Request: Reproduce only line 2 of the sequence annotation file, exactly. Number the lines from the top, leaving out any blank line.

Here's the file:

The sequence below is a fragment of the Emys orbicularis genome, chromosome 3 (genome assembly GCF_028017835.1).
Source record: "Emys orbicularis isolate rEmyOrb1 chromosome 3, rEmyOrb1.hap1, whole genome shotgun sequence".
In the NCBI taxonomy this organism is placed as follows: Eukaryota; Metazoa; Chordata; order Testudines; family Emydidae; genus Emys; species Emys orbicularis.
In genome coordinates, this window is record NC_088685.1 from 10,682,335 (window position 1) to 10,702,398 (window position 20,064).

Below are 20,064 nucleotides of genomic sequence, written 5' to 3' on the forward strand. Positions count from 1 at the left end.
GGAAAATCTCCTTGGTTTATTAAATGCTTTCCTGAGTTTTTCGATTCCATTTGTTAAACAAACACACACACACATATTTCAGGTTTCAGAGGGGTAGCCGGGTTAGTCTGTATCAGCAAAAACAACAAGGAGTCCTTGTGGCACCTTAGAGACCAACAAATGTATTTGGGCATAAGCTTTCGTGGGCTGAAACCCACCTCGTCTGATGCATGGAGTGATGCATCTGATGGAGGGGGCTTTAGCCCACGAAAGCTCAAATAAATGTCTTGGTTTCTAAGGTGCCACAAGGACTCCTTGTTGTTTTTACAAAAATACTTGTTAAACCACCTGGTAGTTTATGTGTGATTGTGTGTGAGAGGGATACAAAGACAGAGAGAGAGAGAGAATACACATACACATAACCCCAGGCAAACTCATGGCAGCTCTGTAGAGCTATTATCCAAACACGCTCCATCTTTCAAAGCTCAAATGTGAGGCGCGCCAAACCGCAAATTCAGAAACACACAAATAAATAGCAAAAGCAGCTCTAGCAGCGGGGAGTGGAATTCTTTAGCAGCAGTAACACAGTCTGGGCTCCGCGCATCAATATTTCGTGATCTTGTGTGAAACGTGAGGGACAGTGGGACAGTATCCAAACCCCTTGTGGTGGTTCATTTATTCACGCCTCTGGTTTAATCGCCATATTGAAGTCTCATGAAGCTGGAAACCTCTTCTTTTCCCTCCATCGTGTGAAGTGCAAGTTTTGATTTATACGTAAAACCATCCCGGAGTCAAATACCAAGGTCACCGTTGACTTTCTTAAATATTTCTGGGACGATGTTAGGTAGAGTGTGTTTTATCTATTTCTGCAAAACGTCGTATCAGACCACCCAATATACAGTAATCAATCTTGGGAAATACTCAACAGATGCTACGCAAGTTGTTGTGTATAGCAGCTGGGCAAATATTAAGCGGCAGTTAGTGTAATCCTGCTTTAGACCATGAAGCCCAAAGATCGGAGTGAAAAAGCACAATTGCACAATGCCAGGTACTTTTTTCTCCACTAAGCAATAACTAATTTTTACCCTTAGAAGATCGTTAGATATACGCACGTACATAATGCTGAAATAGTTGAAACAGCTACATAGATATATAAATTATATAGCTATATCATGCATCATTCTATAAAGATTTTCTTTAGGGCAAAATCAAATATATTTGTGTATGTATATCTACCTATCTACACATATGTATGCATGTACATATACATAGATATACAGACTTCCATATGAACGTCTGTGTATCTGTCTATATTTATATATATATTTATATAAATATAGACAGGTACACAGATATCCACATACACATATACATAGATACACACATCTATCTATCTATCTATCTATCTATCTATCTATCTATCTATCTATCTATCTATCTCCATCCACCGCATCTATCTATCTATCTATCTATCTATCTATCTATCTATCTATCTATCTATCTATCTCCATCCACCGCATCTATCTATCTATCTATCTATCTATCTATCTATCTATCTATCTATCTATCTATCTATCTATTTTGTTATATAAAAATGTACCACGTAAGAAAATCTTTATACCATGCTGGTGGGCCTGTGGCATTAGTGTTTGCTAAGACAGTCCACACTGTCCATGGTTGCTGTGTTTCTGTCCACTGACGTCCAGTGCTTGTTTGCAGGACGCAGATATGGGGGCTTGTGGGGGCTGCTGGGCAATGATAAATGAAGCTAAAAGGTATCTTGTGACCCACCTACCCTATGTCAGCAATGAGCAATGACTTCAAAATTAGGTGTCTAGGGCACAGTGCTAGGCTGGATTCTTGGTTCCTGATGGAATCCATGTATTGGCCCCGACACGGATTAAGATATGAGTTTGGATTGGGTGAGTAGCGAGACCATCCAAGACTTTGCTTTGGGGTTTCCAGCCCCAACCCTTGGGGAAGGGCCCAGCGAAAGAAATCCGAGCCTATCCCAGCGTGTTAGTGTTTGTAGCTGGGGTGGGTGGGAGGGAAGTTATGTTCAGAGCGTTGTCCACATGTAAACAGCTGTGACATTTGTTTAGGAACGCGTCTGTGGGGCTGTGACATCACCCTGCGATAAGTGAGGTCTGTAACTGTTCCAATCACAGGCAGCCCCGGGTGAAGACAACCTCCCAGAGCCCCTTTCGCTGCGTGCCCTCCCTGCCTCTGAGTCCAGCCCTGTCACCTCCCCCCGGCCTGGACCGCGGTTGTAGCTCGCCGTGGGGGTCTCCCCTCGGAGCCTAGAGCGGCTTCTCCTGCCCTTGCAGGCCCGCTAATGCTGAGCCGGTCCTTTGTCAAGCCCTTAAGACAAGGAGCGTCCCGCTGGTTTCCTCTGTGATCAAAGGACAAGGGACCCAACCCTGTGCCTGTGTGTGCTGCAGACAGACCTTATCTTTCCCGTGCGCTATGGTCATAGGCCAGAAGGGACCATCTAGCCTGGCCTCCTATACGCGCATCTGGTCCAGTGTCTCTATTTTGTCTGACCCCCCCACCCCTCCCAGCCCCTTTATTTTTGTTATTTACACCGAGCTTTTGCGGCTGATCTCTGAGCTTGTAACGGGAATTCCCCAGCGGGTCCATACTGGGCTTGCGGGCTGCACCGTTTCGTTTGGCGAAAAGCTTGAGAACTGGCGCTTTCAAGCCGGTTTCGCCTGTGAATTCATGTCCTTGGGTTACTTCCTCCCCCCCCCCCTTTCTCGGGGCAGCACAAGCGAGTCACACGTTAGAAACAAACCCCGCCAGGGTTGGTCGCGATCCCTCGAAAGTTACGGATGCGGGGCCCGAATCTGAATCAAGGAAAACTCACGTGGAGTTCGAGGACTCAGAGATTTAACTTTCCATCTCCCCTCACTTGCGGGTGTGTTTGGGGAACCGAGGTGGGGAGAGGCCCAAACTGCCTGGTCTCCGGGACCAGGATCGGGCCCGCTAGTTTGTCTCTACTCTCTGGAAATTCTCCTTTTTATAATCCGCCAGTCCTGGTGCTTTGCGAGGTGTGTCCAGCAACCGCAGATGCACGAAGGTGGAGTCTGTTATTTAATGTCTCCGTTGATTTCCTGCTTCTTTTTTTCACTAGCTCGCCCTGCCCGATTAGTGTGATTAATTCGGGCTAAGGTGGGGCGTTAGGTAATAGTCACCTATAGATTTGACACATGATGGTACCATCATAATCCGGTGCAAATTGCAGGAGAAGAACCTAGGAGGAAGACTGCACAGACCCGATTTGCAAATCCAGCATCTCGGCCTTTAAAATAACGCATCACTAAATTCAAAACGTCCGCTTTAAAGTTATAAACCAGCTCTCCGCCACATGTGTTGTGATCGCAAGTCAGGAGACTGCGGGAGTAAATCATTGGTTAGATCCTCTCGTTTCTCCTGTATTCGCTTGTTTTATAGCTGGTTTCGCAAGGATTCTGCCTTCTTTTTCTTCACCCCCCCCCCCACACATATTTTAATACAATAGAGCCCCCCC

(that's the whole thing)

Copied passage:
Source record: "Emys orbicularis isolate rEmyOrb1 chromosome 3, rEmyOrb1.hap1, whole genome shotgun sequence".